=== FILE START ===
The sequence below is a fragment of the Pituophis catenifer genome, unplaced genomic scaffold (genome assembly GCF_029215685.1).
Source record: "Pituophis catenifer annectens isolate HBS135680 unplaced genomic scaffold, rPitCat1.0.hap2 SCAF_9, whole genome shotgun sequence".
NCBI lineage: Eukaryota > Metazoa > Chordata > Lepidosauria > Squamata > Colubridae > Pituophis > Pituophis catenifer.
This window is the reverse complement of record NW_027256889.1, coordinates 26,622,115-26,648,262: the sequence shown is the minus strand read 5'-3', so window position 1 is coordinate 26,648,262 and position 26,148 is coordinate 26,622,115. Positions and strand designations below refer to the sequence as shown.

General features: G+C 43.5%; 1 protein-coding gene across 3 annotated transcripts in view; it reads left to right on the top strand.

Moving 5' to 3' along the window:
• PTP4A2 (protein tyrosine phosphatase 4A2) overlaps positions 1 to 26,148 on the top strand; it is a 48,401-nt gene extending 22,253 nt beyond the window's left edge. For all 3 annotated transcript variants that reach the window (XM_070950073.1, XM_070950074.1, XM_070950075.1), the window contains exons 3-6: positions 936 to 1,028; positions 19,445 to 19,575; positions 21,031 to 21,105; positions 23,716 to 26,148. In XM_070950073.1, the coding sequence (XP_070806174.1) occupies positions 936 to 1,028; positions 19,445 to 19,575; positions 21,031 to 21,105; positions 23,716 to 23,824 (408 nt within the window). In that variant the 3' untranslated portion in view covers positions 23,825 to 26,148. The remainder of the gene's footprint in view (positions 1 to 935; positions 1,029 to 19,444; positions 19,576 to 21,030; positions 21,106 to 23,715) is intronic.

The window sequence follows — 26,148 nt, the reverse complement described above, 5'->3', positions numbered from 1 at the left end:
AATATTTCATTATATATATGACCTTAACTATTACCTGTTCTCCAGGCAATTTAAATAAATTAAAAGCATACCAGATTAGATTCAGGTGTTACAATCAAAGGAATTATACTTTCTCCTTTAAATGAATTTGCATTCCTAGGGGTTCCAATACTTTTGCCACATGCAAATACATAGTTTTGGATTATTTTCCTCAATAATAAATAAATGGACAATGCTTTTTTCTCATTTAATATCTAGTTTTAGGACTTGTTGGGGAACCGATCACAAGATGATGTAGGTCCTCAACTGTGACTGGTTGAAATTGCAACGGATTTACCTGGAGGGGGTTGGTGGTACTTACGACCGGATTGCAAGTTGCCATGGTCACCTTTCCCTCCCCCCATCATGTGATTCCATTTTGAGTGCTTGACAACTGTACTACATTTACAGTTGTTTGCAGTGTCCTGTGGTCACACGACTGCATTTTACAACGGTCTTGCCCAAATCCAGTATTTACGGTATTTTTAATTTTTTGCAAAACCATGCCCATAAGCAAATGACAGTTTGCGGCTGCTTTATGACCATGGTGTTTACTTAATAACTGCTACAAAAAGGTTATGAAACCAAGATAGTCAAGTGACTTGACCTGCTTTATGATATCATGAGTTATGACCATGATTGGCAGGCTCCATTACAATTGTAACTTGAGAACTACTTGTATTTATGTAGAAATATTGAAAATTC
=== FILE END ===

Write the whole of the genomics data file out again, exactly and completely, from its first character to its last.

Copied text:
The sequence below is a fragment of the Pituophis catenifer genome, unplaced genomic scaffold (genome assembly GCF_029215685.1).
Source record: "Pituophis catenifer annectens isolate HBS135680 unplaced genomic scaffold, rPitCat1.0.hap2 SCAF_9, whole genome shotgun sequence".
NCBI lineage: Eukaryota > Metazoa > Chordata > Lepidosauria > Squamata > Colubridae > Pituophis > Pituophis catenifer.
This window is the reverse complement of record NW_027256889.1, coordinates 26,622,115-26,648,262: the sequence shown is the minus strand read 5'-3', so window position 1 is coordinate 26,648,262 and position 26,148 is coordinate 26,622,115. Positions and strand designations below refer to the sequence as shown.

General features: G+C 43.5%; 1 protein-coding gene across 3 annotated transcripts in view; it reads left to right on the top strand.

Moving 5' to 3' along the window:
• PTP4A2 (protein tyrosine phosphatase 4A2) overlaps positions 1 to 26,148 on the top strand; it is a 48,401-nt gene extending 22,253 nt beyond the window's left edge. For all 3 annotated transcript variants that reach the window (XM_070950073.1, XM_070950074.1, XM_070950075.1), the window contains exons 3-6: positions 936 to 1,028; positions 19,445 to 19,575; positions 21,031 to 21,105; positions 23,716 to 26,148. In XM_070950073.1, the coding sequence (XP_070806174.1) occupies positions 936 to 1,028; positions 19,445 to 19,575; positions 21,031 to 21,105; positions 23,716 to 23,824 (408 nt within the window). In that variant the 3' untranslated portion in view covers positions 23,825 to 26,148. The remainder of the gene's footprint in view (positions 1 to 935; positions 1,029 to 19,444; positions 19,576 to 21,030; positions 21,106 to 23,715) is intronic.

The window sequence follows — 26,148 nt, the reverse complement described above, 5'->3', positions numbered from 1 at the left end:
AATATTTCATTATATATATGACCTTAACTATTACCTGTTCTCCAGGCAATTTAAATAAATTAAAAGCATACCAGATTAGATTCAGGTGTTACAATCAAAGGAATTATACTTTCTCCTTTAAATGAATTTGCATTCCTAGGGGTTCCAATACTTTTGCCACATGCAAATACATAGTTTTGGATTATTTTCCTCAATAATAAATAAATGGACAATGCTTTTTTCTCATTTAATATCTAGTTTTAGGACTTGTTGGGGAACCGATCACAAGATGATGTAGGTCCTCAACTGTGACTGGTTGAAATTGCAACGGATTTACCTGGAGGGGGTTGGTGGTACTTACGACCGGATTGCAAGTTGCCATGGTCACCTTTCCCTCCCCCCATCATGTGATTCCATTTTGAGTGCTTGACAACTGTACTACATTTACAGTTGTTTGCAGTGTCCTGTGGTCACACGACTGCATTTTACAACGGTCTTGCCCAAATCCAGTATTTACGGTATTTTTAATTTTTTGCAAAACCATGCCCATAAGCAAATGACAGTTTGCGGCTGCTTTATGACCATGGTGTTTACTTAATAACTGCTACAAAAAGGTTATGAAACCAAGATAGTCAAGTGACTTGACCTGCTTTATGATATCATGAGTTATGACCATGATTGGCAGGCTCCATTACAATTGTAACTTGAGAACTACTTGTATTTATGTAGAAATATTGAAAATTC